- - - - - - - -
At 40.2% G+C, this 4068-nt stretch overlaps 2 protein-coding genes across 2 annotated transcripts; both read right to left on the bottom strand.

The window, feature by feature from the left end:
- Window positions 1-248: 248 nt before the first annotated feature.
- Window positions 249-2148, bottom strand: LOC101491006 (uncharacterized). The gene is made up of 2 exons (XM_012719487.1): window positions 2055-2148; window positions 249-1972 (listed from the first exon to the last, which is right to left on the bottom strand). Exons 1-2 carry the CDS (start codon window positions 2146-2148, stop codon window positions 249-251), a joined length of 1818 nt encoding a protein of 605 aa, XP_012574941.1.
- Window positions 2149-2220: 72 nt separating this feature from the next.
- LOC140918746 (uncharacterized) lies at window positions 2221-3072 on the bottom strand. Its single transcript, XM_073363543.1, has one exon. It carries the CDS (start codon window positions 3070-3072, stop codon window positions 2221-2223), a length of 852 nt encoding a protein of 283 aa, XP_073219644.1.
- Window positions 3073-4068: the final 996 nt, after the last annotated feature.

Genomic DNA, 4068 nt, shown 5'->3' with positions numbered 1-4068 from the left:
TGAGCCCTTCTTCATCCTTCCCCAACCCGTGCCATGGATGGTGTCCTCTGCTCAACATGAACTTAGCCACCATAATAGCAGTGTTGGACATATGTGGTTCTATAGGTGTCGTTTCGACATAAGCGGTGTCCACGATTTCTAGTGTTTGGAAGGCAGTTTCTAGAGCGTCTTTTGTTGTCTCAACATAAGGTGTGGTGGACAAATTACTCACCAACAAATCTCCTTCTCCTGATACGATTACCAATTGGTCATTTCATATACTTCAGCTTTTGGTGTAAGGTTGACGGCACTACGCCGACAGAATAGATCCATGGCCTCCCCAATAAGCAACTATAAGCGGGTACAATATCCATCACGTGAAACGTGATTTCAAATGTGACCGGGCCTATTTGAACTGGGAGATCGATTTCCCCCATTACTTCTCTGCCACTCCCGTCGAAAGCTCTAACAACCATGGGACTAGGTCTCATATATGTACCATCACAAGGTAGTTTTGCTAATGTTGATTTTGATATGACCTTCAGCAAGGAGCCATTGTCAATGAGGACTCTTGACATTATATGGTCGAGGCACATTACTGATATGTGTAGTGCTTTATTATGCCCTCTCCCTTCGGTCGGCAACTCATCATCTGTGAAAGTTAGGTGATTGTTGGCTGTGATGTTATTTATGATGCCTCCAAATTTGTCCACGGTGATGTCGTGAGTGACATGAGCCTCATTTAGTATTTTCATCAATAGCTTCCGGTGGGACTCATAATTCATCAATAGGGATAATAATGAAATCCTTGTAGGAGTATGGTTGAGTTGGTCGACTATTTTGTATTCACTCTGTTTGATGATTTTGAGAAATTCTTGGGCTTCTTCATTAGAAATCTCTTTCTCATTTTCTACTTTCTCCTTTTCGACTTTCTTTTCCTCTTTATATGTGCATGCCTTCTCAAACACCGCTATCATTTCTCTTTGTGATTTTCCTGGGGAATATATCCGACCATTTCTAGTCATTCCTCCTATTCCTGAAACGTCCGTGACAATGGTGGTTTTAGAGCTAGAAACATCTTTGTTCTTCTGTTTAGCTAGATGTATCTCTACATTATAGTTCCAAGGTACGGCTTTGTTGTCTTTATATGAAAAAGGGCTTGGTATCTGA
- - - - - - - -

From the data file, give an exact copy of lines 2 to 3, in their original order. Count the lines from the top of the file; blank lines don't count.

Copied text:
The window, feature by feature from the left end:
- Window positions 1-248: 248 nt before the first annotated feature.